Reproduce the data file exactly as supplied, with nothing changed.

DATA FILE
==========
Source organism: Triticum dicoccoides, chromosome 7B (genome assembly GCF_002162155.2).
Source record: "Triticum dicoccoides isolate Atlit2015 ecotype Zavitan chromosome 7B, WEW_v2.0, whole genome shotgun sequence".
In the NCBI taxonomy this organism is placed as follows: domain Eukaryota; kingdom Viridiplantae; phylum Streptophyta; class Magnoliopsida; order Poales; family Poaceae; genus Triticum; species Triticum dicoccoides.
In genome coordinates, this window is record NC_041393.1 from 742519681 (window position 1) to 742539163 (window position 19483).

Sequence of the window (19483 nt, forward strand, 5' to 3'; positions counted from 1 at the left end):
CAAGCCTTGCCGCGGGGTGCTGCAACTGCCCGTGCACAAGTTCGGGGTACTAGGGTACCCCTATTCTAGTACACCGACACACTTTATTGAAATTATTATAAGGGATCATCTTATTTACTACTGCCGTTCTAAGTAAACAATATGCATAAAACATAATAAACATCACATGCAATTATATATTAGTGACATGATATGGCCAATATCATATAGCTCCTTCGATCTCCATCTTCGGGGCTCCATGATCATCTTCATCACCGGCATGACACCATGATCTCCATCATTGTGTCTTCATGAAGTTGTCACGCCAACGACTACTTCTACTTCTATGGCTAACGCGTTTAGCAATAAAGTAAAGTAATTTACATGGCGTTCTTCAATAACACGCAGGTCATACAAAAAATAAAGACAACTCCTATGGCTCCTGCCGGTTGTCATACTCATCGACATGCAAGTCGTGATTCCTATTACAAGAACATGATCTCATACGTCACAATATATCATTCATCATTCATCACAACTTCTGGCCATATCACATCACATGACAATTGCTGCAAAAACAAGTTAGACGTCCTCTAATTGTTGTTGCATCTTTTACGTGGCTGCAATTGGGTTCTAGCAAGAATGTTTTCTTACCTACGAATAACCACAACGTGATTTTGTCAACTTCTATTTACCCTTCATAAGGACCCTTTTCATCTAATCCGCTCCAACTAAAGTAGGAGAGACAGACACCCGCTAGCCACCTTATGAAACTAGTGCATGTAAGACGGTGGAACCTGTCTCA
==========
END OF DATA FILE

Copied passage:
Source organism: Triticum dicoccoides, chromosome 7B (genome assembly GCF_002162155.2).
Source record: "Triticum dicoccoides isolate Atlit2015 ecotype Zavitan chromosome 7B, WEW_v2.0, whole genome shotgun sequence".
In the NCBI taxonomy this organism is placed as follows: domain Eukaryota; kingdom Viridiplantae; phylum Streptophyta; class Magnoliopsida; order Poales; family Poaceae; genus Triticum; species Triticum dicoccoides.
In genome coordinates, this window is record NC_041393.1 from 742519681 (window position 1) to 742539163 (window position 19483).

Sequence of the window (19483 nt, forward strand, 5' to 3'; positions counted from 1 at the left end):
CAAGCCTTGCCGCGGGGTGCTGCAACTGCCCGTGCACAAGTTCGGGGTACTAGGGTACCCCTATTCTAGTACACCGACACACTTTATTGAAATTATTATAAGGGATCATCTTATTTACTACTGCCGTTCTAAGTAAACAATATGCATAAAACATAATAAACATCACATGCAATTATATATTAGTGACATGATATGGCCAATATCATATAGCTCCTTCGATCTCCATCTTCGGGGCTCCATGATCATCTTCATCACCGGCATGACACCATGATCTCCATCATTGTGTCTTCATGAAGTTGTCACGCCAACGACTACTTCTACTTCTATGGCTAACGCGTTTAGCAATAAAGTAAAGTAATTTACATGGCGTTCTTCAATAACACGCAGGTCATACAAAAAATAAAGACAACTCCTATGGCTCCTGCCGGTTGTCATACTCATCGACATGCAAGTCGTGATTCCTATTACAAGAACATGATCTCATACGTCACAATATATCATTCATCATTCATCACAACTTCTGGCCATATCACATCACATGACAATTGCTGCAAAAACAAGTTAGACGTCCTCTAATTGTTGTTGCATCTTTTACGTGGCTGCAATTGGGTTCTAGCAAGAATGTTTTCTTACCTACGAATAACCACAACGTGATTTTGTCAACTTCTATTTACCCTTCATAAGGACCCTTTTCATCTAATCCGCTCCAACTAAAGTAGGAGAGACAGACACCCGCTAGCCACCTTATGAAACTAGTGCATGTAAGACGGTGGAACCTGTCTCA